Royal Rewind: assassination attempt on Elizabeth II at 1981 Trooping the Colour

Blanks were fired at Elizabeth II during her birthday parade

Trooping the Colour

is often an occasion that is filled with pomp and ceremony, where large crowds gather on The Mall in the hope of seeing members of the Royal Family, either on horseback or in a carriage, as they mark the Monarch’s birthday.

However, Trooping in 1981 was overshadowed by an assassination attempt on Elizabeth II.

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What happened during the assassination attempt?

The day began as most Trooping the colour ceremonies do, with the royal party leaving the palace just before 11am for the journey down the Mall.

But 1981 was different; the Queen wore her Welsh Guards uniform to honour that year’s trooping trooping, and was followed in a carriage by her soon-to-be daighter-in-law, Lady Diana Spencer. She was to marry Prince Charles just a few weeks later.

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Elizabeth II was riding on horseback down the Mall, when 17-year-old Marcus Sarjeant fired six blank cartridges at the Queen as she rode past, turning into Horseguards.

The shots resulted in Burmese – the Queen’s horse – starting in distress.  Elizabeth was, however, able to bring her 19-year-old mare back under her control within a few seconds, an expert horsewoman.

The Queen had ridden Burmese sidesaddle during her birthday parades since 1969, the horse being a gift from Canada.

Who had tried to assassinate the Queen?

Sarjeant, who was from Kent, had previously joined parts of the British military but had little success in his career, and then became a member of the Anti-Royalist movement in 1980.

After he was unable to buy ammunition for his father’s handgun, Sarjeant ordered two imitation Colt Python revolvers, which could only fire blanks.

Trooping the Colour, 1981 – blanks are fired at the Queen whilst riding Burmese

Prior to Trooping the Colour, he sent a letter to Buckingham Palace stating: ‘Your Majesty. Don’t go to the Trooping the Colour ceremony because there is an assassin set up to kill you, waiting just outside the Palace’.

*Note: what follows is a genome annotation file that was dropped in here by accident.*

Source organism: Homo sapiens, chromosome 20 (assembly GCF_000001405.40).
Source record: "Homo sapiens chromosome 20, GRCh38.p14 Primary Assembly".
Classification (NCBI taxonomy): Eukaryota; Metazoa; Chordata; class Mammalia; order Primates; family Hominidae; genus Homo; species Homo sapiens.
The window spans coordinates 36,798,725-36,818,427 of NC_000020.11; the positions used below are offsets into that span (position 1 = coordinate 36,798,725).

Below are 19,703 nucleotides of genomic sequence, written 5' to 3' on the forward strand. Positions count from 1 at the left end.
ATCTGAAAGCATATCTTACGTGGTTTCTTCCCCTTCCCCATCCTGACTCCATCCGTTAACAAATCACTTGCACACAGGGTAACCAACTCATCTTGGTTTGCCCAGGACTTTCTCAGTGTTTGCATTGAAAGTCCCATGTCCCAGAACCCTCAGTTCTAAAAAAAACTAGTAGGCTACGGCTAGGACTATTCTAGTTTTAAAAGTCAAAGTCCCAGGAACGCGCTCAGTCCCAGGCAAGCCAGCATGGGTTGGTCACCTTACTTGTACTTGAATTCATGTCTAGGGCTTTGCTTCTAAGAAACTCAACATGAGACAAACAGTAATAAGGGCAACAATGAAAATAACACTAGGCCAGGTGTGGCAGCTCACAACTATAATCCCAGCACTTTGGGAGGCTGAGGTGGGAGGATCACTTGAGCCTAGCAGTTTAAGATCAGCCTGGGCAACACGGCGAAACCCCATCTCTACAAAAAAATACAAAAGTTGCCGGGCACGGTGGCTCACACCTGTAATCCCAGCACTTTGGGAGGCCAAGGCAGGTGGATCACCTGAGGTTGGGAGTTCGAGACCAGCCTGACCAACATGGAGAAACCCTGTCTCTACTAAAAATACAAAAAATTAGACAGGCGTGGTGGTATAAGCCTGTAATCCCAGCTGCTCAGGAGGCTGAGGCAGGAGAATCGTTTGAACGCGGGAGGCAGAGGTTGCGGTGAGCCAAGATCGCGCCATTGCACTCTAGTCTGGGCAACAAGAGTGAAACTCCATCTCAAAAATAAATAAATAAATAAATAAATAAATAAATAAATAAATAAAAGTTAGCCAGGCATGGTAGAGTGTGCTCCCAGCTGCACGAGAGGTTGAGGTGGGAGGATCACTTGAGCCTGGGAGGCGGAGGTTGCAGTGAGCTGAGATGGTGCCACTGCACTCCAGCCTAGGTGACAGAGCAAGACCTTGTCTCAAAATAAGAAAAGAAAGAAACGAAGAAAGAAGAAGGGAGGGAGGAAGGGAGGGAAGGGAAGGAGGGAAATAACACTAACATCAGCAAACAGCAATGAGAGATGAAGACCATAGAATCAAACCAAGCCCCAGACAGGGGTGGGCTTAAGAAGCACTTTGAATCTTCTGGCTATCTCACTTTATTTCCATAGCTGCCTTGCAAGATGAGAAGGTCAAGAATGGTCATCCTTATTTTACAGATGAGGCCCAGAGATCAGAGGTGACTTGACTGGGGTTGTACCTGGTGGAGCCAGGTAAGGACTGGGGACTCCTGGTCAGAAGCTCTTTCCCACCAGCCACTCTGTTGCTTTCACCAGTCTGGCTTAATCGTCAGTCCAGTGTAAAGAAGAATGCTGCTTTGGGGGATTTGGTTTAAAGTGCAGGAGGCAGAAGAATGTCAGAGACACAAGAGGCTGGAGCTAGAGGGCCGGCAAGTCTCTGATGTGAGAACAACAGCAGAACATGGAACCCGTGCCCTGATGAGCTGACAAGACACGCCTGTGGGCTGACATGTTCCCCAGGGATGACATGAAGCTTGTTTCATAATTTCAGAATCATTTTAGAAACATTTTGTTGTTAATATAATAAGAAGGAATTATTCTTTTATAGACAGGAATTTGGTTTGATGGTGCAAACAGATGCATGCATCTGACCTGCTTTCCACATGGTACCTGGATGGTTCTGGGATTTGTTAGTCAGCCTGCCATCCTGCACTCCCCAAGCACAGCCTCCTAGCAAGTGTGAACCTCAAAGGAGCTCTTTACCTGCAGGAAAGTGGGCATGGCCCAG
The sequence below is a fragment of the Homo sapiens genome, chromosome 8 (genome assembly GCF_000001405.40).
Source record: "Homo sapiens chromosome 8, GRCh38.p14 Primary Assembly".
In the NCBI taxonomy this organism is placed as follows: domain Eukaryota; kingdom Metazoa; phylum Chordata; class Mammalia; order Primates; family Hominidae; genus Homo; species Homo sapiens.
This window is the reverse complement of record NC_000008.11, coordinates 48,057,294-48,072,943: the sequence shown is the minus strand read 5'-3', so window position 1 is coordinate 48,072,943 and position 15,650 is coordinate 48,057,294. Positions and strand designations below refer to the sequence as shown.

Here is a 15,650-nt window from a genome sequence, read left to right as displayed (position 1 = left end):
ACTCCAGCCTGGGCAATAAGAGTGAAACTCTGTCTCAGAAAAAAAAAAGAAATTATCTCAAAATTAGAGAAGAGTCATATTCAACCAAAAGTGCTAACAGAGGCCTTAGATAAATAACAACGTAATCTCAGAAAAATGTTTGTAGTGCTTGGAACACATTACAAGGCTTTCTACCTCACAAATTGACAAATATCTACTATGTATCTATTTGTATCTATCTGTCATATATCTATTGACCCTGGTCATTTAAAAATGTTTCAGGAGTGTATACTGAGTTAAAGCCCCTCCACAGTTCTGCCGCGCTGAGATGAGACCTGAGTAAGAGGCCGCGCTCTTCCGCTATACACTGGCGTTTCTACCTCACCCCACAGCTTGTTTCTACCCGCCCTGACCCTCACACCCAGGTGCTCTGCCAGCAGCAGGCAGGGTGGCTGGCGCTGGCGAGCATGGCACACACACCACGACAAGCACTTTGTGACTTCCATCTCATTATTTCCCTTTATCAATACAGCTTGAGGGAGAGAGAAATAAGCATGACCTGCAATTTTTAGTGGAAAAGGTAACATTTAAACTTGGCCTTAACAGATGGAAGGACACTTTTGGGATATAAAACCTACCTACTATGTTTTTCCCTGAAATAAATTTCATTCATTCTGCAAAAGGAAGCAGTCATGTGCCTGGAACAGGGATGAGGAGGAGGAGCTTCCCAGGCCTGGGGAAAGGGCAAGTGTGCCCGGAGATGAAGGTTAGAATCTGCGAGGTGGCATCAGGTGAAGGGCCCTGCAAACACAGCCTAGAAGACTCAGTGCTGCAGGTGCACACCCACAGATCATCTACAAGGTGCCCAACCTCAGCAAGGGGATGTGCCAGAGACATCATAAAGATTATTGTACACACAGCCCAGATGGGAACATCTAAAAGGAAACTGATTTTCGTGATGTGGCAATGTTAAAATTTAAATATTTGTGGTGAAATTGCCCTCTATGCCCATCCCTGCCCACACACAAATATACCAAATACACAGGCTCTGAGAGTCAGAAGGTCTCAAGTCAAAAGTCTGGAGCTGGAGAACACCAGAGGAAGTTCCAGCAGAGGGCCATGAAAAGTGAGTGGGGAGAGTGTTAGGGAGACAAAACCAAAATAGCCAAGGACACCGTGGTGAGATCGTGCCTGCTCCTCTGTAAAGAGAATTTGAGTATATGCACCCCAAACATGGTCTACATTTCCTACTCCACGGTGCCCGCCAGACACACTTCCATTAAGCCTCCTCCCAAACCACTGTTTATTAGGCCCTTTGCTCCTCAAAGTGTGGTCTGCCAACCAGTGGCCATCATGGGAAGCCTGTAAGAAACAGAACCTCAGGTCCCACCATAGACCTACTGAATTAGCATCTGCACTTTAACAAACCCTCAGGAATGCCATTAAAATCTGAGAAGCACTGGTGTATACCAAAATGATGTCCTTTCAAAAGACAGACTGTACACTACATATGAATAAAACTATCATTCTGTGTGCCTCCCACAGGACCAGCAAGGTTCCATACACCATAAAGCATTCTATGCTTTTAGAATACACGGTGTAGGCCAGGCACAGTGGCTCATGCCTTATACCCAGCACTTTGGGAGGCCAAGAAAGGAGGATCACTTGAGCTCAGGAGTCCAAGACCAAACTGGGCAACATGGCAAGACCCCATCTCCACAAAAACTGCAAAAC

But the letter arrived three days after the incident.

As he was seized by police, the young man told them: ‘I wanted to be famous. I wanted to be a somebody’.

During questioning, Sarjeant stated that he had been inspired by the assassination of Beatles musician, John Lennon, in 1980 and the previous attempts on the lives of President Ronald Reagan in March, and Pope John Paul II in May. The disturbed youth was partially drawn to the attention that John Lennon’s assassin, Mark David Chapman, had received.

What happened to Marcus Sarjeant?

Sarjeant went on to become the first person since 1966 to be prosecuted under the Treason Act 1842, and was brought to trial before the Lord Chief Justice on 14th September 1981.

He pleaded guilty and was sentenced to five years’ imprisonment, with the Lord Chief Justice stating that ‘the public sense of outrage must be marked. You must be punished for the wicked thing you did’.

He was found guilty of an offence under Section Two of the Treason Act in that he ‘wilfully discharged at or near the Queen a gun with the intent to alarm or distress Her Majesty’. He later appealed against the length of the sentence, which was refused.

Sarjeant spent three years at HMP Grendon Underwood in Buckinghamshire, and was released in 1982, aged 20. He changed his name and began a new life. He also wrote to the Queen to apologise, but received no reply.

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